A collision of cultures--a movie in love with movies, literature, poetry and music, but not to the point of worship or distraction.

September 4, 2003 Full Review Source: Bangor Daily News (Maine)
Bangor Daily News (Maine)

Combine the elegiac Sam Peckinpah of The Wild Bunch and the fatalistic Jean-Pierre Melville of Le Samourai or Le Flic and the result might well be The Man on the Train, director Patrice Leconte's 20th film.

August 30, 2003 Full Review Source: PopMatters

This is a film that delivers in layers. The top, and most easily accessed, is that of an enjoyable human drama. But peel back the second skin and you'll finds scads of unanswered questions and possibilities.

August 1, 2003

A movie that's slow, reflective, full of resignation toward death and small ironies about life.

July 17, 2003 Full Review Source: Charlotte Observer
Charlotte Observer

One life to live;The tracks less traveled in 'Man on the Train'

July 13, 2003 Full Review
Pasadena Weekly

A delightfully droll personality comedy.

July 11, 2003 Full Review Source: Orlando Weekly
Orlando Weekly

The film, in a curious way, gives them a sort of second chance at things, and I enjoyed watching it happen.

July 5, 2003 Full Review Source:

Richly imagined and quirky.

June 30, 2003 Full Review Source: Goatdog's Movies
Goatdog's Movies

Audience Reviews for L' Homme du Train (The Man on the Train)

A very delicate film, but it works.
October 10, 2007

Super Reviewer

Two extremely good actors producing two extremely good performances. This is a fantastic story of envy, friendship and regret. Its brilliant!
October 2, 2009

Super Reviewer

[font=Arial][color=darkred]A dark stranger gets off a train in France. He has piercing blue eyes and a weathered face with a machine-like expression. This man is Milan (Johnny Hallyday) and he?s stopping by this small French town for a new job. Oh, Milan?s business is robbing banks. In this small village he befriends a garrulous retired poetry teacher, Monsieur Manesquie (Jean Rochefort). The two men spend their time wishing they had the life of the other. Milan openly seeks a comfortable life surrounded by books. Monsieur Manesquie is a huge fan of Clint Eastwood movies and longs for some action in his life. He secretly dreams of one day robbing a bank just for the fun of it.[/color][/font]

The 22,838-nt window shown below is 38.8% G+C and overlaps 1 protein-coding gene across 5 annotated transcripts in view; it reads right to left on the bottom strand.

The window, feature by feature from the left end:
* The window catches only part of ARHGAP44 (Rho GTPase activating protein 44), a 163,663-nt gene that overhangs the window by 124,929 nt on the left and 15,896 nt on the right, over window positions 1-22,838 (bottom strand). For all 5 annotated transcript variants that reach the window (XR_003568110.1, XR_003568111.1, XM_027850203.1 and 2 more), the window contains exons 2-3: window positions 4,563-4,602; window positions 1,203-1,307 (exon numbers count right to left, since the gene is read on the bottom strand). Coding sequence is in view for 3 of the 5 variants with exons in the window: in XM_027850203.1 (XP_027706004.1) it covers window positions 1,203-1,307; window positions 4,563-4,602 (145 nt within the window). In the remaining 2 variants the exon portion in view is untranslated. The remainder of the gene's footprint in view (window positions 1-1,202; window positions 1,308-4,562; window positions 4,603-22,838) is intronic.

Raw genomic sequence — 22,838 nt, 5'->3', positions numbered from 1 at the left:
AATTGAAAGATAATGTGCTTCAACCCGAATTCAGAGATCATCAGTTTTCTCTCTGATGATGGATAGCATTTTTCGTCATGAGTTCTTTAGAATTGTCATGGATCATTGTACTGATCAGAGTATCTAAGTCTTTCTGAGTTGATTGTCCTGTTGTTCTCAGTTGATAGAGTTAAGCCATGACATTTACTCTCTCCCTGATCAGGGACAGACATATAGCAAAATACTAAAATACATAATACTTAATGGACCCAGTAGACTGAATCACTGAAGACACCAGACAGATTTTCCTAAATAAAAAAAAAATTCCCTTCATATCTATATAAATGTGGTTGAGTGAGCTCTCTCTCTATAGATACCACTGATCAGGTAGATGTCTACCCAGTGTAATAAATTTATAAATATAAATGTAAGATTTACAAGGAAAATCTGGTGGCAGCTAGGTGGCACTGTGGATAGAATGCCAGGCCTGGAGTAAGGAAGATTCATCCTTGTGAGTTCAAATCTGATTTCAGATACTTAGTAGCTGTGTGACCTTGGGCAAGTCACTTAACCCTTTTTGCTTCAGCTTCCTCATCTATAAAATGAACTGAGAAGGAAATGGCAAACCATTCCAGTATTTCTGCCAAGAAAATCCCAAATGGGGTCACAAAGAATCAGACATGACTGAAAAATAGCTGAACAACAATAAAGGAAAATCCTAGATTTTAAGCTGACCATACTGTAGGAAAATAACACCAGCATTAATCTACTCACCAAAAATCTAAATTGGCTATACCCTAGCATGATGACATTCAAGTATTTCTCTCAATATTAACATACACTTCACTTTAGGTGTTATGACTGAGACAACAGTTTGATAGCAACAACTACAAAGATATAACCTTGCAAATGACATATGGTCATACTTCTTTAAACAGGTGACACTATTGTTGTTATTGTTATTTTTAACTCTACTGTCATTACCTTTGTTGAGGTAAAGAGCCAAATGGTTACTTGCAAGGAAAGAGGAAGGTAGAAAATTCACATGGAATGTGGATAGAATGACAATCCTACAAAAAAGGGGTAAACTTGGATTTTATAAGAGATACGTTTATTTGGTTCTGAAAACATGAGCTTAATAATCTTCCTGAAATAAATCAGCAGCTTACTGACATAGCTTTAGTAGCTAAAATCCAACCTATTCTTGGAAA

[font=Arial][color=darkred]So, an interesting start for a film, right? Sure. But this IS the movie. ?The Man on the Train? is a middling character experiment. The two men rub off each other, with Milan teaching a young boy the wonders of poetry, and Monsieur Manesquie learning how to properly fire a gun. The scenes are nice and both actors are splendid (especially French rocker Hallyday) but the film is one long muddled and meandering trip until our inevitable climax. The ending feels needlessly open-ended and a tad clumsy. There?s also a subplot featuring a young mistress for Monsieur Manesquie that sticks out like a sore thumb.[/color][/font]

[font=Arial][color=darkred]?The Man on the Train? is a well shot and well acted film but it only feels like the first half of a movie. I?m sure plenty of people out there will appreciate the character nuances and small moments, but this is a film completely driven by small moments that never add up to anything larger. Maybe ?The Man on the Train? just isn?t for me. Or maybe I need to just wait for the second half, if it ever gets made.[/color][/font]

[font=Arial][color=darkred]Nate's Grade: C+[/color][/font]
February 25, 2006
Nate Zoebl

Super Reviewer

Nice very nice. A very interesting switcheroo with some genuinely good comedic elements.
January 13, 2012
John Ballantine

Super Reviewer

    1. Milan: We get more precious as the years pass, you see.
    – Submitted by Frances H (19 months ago)
    1. Manesquier: Many people talk a lot of rubbish. I think we agree on that. As soon as they write it down, it becomes gospel truth.
    – Submitted by Frances H (19 months ago)
    1. Manesquier: I have always wanted to be a silent onlooker.
    – Submitted by Frances H (19 months ago)
View all quotes (3)

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Foreign Titles

  • The Man on the Train (L'homme du train) (DE)
  • The Man on the Train (L'homme du train) (UK)